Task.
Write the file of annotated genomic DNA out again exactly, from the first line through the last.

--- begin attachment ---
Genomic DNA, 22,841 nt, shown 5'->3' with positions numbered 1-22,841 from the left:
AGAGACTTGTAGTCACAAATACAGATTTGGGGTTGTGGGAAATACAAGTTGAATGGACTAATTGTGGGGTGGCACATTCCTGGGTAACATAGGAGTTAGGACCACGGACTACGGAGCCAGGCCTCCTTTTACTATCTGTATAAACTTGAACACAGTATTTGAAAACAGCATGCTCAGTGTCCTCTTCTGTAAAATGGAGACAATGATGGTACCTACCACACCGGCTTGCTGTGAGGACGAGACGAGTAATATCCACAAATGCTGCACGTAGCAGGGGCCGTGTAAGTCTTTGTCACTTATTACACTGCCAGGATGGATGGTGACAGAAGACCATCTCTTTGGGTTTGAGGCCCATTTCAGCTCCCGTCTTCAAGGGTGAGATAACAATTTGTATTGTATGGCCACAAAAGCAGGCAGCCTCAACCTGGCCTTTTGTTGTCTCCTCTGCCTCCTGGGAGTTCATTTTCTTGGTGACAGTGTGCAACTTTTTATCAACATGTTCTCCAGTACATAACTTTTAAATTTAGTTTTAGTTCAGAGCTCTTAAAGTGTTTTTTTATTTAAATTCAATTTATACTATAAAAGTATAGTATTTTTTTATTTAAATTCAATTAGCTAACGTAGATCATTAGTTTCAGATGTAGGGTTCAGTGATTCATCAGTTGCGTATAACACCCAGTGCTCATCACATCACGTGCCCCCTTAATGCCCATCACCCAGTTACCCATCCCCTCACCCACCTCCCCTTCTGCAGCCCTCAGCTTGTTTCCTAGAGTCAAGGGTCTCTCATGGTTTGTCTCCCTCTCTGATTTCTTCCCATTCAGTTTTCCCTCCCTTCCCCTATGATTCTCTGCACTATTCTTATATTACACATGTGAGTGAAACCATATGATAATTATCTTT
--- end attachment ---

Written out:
Genomic DNA, 22,841 nt, shown 5'->3' with positions numbered 1-22,841 from the left:
AGAGACTTGTAGTCACAAATACAGATTTGGGGTTGTGGGAAATACAAGTTGAATGGACTAATTGTGGGGTGGCACATTCCTGGGTAACATAGGAGTTAGGACCACGGACTACGGAGCCAGGCCTCCTTTTACTATCTGTATAAACTTGAACACAGTATTTGAAAACAGCATGCTCAGTGTCCTCTTCTGTAAAATGGAGACAATGATGGTACCTACCACACCGGCTTGCTGTGAGGACGAGACGAGTAATATCCACAAATGCTGCACGTAGCAGGGGCCGTGTAAGTCTTTGTCACTTATTACACTGCCAGGATGGATGGTGACAGAAGACCATCTCTTTGGGTTTGAGGCCCATTTCAGCTCCCGTCTTCAAGGGTGAGATAACAATTTGTATTGTATGGCCACAAAAGCAGGCAGCCTCAACCTGGCCTTTTGTTGTCTCCTCTGCCTCCTGGGAGTTCATTTTCTTGGTGACAGTGTGCAACTTTTTATCAACATGTTCTCCAGTACATAACTTTTAAATTTAGTTTTAGTTCAGAGCTCTTAAAGTGTTTTTTTATTTAAATTCAATTTATACTATAAAAGTATAGTATTTTTTTATTTAAATTCAATTAGCTAACGTAGATCATTAGTTTCAGATGTAGGGTTCAGTGATTCATCAGTTGCGTATAACACCCAGTGCTCATCACATCACGTGCCCCCTTAATGCCCATCACCCAGTTACCCATCCCCTCACCCACCTCCCCTTCTGCAGCCCTCAGCTTGTTTCCTAGAGTCAAGGGTCTCTCATGGTTTGTCTCCCTCTCTGATTTCTTCCCATTCAGTTTTCCCTCCCTTCCCCTATGATTCTCTGCACTATTCTTATATTACACATGTGAGTGAAACCATATGATAATTATCTTT